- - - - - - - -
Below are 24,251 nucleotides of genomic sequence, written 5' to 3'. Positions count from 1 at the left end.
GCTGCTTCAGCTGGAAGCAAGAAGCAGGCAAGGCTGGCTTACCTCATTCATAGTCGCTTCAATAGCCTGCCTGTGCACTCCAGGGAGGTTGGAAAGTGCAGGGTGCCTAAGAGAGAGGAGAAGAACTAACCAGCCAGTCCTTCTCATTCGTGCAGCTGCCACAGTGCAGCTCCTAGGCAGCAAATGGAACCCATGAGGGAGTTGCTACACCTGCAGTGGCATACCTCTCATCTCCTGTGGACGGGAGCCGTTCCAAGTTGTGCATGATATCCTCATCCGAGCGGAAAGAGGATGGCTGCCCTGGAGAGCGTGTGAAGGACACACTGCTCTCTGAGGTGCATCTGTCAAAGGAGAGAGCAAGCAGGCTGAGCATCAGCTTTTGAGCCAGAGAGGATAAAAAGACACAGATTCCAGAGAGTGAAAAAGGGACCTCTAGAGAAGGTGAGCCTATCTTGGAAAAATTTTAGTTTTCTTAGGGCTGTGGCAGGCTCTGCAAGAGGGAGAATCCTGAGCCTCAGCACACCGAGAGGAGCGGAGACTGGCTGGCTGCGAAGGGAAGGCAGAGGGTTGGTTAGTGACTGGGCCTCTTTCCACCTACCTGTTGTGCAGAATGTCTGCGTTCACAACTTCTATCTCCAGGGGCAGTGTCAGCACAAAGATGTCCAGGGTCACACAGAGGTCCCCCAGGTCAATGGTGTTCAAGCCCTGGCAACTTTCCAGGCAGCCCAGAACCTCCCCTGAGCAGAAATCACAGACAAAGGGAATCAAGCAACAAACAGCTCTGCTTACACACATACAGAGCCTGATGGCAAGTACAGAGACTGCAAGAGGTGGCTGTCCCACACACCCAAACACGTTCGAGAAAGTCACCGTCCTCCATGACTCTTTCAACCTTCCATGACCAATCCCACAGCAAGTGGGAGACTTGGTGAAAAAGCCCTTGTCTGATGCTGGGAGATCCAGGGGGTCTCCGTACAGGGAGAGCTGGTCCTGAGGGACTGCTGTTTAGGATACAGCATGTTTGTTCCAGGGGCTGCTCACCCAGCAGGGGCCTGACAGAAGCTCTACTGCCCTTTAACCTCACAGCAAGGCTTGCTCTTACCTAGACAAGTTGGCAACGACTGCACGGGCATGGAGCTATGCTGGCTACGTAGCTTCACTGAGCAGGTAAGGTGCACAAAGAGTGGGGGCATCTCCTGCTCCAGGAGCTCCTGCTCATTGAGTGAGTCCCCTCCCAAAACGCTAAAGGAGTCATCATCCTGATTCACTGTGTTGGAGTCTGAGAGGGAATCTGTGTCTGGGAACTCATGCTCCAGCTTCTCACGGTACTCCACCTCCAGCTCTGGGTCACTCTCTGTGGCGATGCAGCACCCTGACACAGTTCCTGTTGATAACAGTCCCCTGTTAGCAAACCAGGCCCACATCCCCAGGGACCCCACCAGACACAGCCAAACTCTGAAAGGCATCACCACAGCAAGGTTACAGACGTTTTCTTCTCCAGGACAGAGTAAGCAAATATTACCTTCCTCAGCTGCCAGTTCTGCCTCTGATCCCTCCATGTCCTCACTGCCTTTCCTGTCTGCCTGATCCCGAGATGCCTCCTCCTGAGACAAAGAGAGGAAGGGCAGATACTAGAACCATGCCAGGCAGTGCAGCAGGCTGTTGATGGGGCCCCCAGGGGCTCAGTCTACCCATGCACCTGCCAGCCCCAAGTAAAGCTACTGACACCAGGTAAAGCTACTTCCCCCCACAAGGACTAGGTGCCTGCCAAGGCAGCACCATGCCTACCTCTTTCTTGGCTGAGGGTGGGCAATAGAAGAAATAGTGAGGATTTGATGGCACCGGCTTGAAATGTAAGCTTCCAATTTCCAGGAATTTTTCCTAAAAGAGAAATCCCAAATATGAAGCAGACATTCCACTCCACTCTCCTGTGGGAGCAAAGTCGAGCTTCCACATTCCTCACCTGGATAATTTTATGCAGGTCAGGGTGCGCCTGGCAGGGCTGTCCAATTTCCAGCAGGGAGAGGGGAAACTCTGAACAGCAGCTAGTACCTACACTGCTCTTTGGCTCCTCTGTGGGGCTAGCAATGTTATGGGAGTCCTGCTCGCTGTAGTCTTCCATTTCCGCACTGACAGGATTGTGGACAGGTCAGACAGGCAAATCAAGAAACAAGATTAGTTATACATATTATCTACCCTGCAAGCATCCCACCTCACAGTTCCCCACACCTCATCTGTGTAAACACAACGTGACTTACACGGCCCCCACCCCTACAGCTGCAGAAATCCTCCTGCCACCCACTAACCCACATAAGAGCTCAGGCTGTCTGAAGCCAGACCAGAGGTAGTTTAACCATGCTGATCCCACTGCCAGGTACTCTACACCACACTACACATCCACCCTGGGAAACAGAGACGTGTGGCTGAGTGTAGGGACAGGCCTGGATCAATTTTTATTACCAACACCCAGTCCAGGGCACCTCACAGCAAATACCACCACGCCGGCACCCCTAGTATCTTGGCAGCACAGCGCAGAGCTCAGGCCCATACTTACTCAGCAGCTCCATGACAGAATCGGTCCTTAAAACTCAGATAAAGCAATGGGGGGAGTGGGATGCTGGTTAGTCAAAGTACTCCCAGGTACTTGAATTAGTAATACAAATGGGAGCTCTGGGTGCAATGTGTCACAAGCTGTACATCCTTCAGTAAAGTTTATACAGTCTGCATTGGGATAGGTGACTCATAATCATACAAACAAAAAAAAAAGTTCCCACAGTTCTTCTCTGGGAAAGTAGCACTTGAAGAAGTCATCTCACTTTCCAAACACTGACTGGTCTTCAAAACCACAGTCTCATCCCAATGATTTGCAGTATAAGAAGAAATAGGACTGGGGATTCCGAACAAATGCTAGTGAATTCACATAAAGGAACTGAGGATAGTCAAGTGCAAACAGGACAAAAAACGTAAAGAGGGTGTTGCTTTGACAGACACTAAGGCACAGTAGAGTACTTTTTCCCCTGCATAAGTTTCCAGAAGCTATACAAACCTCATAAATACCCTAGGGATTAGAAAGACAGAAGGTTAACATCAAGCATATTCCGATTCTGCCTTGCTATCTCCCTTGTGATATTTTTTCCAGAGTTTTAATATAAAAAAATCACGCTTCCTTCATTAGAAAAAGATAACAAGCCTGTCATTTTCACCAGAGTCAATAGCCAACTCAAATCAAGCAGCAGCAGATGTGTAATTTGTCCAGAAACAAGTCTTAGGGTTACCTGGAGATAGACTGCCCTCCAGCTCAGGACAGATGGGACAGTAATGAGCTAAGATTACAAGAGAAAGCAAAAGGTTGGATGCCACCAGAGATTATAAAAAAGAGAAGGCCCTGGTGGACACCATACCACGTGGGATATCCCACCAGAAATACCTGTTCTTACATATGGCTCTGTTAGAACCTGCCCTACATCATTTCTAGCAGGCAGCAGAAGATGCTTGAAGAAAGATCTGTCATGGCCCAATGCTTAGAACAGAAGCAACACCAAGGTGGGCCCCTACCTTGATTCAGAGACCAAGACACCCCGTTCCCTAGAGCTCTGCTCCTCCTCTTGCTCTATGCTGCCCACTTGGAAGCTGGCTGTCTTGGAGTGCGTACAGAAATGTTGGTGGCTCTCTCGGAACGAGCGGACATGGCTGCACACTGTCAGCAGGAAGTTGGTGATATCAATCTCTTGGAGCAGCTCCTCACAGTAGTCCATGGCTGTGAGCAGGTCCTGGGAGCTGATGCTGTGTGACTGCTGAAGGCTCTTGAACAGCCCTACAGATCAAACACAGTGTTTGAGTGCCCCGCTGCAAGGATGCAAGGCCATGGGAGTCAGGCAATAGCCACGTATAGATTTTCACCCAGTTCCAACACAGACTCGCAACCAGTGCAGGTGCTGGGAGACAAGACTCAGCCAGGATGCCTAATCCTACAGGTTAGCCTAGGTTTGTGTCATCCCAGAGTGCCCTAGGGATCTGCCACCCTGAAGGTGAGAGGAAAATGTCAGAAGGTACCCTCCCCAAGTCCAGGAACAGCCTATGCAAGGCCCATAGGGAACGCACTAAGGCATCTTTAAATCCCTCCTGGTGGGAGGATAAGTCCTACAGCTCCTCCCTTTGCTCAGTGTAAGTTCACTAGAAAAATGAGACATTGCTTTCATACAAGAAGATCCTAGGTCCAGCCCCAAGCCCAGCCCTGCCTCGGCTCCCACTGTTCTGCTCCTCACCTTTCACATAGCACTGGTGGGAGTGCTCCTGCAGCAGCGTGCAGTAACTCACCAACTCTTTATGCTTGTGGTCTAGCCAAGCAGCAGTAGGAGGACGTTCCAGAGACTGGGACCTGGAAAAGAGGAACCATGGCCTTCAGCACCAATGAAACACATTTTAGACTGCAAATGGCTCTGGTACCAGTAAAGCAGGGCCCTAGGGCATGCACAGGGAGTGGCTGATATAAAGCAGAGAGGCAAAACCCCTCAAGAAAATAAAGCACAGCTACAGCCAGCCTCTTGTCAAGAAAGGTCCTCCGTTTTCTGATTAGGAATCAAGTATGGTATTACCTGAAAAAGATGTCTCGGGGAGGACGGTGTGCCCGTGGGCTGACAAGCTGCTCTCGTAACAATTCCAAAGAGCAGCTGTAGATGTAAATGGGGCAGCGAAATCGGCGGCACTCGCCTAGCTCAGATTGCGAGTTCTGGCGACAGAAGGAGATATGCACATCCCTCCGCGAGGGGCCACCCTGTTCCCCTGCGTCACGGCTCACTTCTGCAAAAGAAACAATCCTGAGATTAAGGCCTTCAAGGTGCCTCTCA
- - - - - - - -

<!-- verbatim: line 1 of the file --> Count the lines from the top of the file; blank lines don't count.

Below are 24,251 nucleotides of genomic sequence, written 5' to 3'. Positions count from 1 at the left end.